Atrazine is an herbicide, or weed killer, that has been used on corn and other crops for many years in Wisconsin. It is registered as a restricted use pesticide in Wisconsin due to potential impacts to groundwater and drinking water from field use, spills, and improper disposal. Atrazine and its metabolites (substances formed as it breaks down in the environment) has been discovered in Wisconsin's groundwater. At low concentrations in drinking water atrazine does not cause immediate sickness or health problems, and the U.S. Environmental Protection Agency classified atrazine as "not likely to be carcinogenic". However, if people drink water for many years that contains low concentrations of atrazine or its metabolites, there is a risk that they may develop cardiovascular, reproductive, or other health problems. In Wisconsin, the sum of atrazine and its metabolites are considered a public health concern at concentrations in excess of of 3 ppb (parts per billion).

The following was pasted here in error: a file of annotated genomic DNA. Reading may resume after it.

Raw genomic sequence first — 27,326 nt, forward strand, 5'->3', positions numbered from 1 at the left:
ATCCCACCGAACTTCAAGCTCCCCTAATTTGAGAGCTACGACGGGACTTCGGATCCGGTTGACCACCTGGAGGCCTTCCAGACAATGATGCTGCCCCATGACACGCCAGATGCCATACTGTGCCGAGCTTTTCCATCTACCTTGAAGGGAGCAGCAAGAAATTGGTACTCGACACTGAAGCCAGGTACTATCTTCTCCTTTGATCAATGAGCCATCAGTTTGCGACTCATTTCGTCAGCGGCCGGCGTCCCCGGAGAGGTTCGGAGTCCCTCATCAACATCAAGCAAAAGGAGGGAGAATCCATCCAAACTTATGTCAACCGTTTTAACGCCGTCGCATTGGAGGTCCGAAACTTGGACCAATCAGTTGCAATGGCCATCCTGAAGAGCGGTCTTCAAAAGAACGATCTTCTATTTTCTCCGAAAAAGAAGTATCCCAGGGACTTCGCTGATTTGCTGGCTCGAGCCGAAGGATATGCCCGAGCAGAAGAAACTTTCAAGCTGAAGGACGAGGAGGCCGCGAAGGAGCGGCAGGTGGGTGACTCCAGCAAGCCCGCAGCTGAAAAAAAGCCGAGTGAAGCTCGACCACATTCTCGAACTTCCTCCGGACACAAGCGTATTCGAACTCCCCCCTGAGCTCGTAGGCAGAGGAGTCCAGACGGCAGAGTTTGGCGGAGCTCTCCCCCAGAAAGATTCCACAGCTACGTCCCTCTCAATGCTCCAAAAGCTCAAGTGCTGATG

This level is known as the enforcement sandard, which means that if found at or greater than the regulatory level, DATCP can take measures to protect groundwater by prohibiting its use. This is done through an administrative rule changes to Wis. Admin. Code § ATCP 30, or through an administrative order. Under ATCP 30, atrazine use is currently prohibited within 101 designated areas known as prohibition areas. Outside of these areas atrazine can be used in accordance with restricted use requirements.
DATCP routinely collects samples from private wells within prohibited areas that exceeded the enforcement standard for atrazine. DATCP also performs audits for agricultural fields within and outside of a prohibition area to ensure compliance with restricted use requirements for atrazine.
Groundwater quality reports
Bureau of Agrichemical Management